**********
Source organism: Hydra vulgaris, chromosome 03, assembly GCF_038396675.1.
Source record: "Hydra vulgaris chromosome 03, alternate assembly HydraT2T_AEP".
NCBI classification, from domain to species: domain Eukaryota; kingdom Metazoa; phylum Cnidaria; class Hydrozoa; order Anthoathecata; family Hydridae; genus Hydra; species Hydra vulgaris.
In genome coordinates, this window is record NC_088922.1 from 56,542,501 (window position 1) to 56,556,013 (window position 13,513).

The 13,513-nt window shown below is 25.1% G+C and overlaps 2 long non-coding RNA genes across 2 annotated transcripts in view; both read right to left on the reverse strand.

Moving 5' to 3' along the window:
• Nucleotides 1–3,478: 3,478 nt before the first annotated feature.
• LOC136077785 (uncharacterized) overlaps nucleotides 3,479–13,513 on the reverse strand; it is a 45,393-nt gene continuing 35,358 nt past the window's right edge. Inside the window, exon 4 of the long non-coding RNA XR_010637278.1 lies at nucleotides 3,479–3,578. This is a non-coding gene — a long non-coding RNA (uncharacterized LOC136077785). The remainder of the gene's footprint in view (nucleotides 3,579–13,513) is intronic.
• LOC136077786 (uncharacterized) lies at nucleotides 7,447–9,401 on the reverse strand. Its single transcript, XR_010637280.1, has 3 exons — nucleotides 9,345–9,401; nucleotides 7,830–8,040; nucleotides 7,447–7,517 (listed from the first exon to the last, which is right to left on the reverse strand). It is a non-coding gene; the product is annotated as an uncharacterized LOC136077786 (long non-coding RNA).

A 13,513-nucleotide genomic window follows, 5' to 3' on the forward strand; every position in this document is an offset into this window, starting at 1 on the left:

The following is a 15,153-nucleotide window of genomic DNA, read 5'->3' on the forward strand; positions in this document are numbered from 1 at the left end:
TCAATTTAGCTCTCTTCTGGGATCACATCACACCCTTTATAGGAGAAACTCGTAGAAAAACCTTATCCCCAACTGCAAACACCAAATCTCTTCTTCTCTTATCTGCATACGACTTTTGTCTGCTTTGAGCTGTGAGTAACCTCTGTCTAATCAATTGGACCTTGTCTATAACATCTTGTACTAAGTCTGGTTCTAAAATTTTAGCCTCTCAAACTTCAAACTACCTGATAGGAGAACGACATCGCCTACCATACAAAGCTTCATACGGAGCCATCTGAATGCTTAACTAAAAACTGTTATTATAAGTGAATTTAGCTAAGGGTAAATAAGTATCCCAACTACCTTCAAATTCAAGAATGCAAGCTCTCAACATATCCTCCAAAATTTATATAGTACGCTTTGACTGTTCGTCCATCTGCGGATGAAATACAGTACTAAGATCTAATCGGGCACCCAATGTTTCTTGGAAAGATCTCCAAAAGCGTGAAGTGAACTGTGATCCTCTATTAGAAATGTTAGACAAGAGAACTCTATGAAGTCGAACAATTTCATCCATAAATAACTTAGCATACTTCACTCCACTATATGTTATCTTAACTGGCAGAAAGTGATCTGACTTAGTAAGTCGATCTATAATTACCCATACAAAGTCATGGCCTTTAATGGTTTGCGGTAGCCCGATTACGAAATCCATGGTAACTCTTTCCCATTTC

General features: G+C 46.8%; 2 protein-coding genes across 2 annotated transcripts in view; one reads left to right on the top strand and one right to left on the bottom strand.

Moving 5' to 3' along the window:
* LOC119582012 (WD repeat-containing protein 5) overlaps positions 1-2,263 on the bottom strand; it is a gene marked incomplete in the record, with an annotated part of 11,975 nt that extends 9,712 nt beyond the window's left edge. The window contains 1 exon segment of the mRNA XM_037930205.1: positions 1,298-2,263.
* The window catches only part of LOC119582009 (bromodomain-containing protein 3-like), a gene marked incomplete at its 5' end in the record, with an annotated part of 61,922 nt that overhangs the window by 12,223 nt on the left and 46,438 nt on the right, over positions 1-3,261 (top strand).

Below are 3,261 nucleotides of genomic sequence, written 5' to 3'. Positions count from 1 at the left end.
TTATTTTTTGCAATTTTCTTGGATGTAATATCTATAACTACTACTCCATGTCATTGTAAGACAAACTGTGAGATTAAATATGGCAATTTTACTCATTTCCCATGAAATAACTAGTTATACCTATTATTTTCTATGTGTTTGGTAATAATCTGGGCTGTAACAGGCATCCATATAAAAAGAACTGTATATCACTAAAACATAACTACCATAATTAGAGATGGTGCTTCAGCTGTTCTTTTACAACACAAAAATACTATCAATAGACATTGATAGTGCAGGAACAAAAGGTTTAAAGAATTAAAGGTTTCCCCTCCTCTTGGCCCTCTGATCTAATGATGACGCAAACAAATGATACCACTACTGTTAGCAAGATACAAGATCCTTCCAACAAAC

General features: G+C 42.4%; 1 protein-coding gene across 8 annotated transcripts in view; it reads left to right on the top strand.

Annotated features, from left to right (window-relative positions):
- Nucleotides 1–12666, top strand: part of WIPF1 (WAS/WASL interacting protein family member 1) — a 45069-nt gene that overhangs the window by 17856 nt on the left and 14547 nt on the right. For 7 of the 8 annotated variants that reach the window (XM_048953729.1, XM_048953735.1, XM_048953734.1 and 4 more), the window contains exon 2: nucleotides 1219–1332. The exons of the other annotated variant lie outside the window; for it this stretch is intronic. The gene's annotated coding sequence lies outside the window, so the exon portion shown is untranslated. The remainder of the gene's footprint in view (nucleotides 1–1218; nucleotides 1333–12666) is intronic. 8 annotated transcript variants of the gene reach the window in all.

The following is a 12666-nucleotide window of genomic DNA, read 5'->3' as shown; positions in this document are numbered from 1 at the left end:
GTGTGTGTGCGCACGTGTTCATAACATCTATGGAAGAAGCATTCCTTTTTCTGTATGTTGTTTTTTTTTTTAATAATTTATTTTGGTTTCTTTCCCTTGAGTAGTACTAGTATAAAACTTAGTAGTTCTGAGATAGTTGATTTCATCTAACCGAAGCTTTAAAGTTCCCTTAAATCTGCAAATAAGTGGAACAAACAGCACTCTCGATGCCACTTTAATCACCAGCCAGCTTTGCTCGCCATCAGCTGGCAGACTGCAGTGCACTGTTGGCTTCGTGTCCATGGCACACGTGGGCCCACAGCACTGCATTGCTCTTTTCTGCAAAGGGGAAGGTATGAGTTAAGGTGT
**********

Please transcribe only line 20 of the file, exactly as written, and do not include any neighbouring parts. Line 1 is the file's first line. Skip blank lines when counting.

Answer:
Annotated features, from left to right (window-relative positions):